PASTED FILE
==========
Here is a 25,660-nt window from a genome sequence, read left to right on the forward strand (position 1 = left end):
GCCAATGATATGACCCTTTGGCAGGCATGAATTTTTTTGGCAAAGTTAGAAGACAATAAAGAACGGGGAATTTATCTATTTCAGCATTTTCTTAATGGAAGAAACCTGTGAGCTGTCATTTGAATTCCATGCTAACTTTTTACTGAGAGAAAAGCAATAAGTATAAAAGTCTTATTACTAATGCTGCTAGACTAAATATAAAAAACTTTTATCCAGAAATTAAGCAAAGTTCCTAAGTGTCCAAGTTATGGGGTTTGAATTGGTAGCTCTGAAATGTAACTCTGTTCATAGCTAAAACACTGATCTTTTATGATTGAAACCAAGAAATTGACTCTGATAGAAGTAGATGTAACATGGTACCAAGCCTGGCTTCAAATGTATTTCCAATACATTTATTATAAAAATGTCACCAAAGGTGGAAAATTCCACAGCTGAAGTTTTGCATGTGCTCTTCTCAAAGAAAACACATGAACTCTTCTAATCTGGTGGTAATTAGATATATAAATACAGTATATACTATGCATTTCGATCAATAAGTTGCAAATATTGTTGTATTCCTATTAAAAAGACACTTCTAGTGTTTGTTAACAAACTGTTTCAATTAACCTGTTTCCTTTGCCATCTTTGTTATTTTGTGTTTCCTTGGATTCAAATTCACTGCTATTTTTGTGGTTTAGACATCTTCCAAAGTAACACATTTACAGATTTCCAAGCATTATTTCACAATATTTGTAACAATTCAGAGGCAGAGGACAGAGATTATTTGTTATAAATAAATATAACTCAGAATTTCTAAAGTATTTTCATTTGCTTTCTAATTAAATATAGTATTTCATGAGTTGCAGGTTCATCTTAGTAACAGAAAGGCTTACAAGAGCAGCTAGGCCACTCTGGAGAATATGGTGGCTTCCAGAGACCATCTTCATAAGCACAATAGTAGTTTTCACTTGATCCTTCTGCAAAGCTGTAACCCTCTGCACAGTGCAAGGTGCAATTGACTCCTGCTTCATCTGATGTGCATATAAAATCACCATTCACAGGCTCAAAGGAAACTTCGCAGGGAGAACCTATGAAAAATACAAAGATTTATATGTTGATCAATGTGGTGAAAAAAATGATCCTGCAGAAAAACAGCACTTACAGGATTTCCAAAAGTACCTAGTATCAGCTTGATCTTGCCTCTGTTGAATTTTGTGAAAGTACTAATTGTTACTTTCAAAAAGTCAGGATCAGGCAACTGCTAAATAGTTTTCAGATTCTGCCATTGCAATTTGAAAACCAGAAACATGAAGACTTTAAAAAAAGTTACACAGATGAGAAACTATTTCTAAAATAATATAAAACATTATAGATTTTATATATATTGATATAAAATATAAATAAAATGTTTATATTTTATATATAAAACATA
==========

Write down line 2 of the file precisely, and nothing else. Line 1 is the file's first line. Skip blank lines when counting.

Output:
GCCAATGATATGACCCTTTGGCAGGCATGAATTTTTTTGGCAAAGTTAGAAGACAATAAAGAACGGGGAATTTATCTATTTCAGCATTTTCTTAATGGAAGAAACCTGTGAGCTGTCATTTGAATTCCATGCTAACTTTTTACTGAGAGAAAAGCAATAAGTATAAAAGTCTTATTACTAATGCTGCTAGACTAAATATAAAAAACTTTTATCCAGAAATTAAGCAAAGTTCCTAAGTGTCCAAGTTATGGGGTTTGAATTGGTAGCTCTGAAATGTAACTCTGTTCATAGCTAAAACACTGATCTTTTATGATTGAAACCAAGAAATTGACTCTGATAGAAGTAGATGTAACATGGTACCAAGCCTGGCTTCAAATGTATTTCCAATACATTTATTATAAAAATGTCACCAAAGGTGGAAAATTCCACAGCTGAAGTTTTGCATGTGCTCTTCTCAAAGAAAACACATGAACTCTTCTAATCTGGTGGTAATTAGATATATAAATACAGTATATACTATGCATTTCGATCAATAAGTTGCAAATATTGTTGTATTCCTATTAAAAAGACACTTCTAGTGTTTGTTAACAAACTGTTTCAATTAACCTGTTTCCTTTGCCATCTTTGTTATTTTGTGTTTCCTTGGATTCAAATTCACTGCTATTTTTGTGGTTTAGACATCTTCCAAAGTAACACATTTACAGATTTCCAAGCATTATTTCACAATATTTGTAACAATTCAGAGGCAGAGGACAGAGATTATTTGTTATAAATAAATATAACTCAGAATTTCTAAAGTATTTTCATTTGCTTTCTAATTAAATATAGTATTTCATGAGTTGCAGGTTCATCTTAGTAACAGAAAGGCTTACAAGAGCAGCTAGGCCACTCTGGAGAATATGGTGGCTTCCAGAGACCATCTTCATAAGCACAATAGTAGTTTTCACTTGATCCTTCTGCAAAGCTGTAACCCTCTGCACAGTGCAAGGTGCAATTGACTCCTGCTTCATCTGATGTGCATATAAAATCACCATTCACAGGCTCAAAGGAAACTTCGCAGGGAGAACCTATGAAAAATACAAAGATTTATATGTTGATCAATGTGGTGAAAAAAATGATCCTGCAGAAAAACAGCACTTACAGGATTTCCAAAAGTACCTAGTATCAGCTTGATCTTGCCTCTGTTGAATTTTGTGAAAGTACTAATTGTTACTTTCAAAAAGTCAGGATCAGGCAACTGCTAAATAGTTTTCAGATTCTGCCATTGCAATTTGAAAACCAGAAACATGAAGACTTTAAAAAAAGTTACACAGATGAGAAACTATTTCTAAAATAATATAAAACATTATAGATTTTATATATATTGATATAAAATATAAATAAAATGTTTATATTTTATATATAAAACATA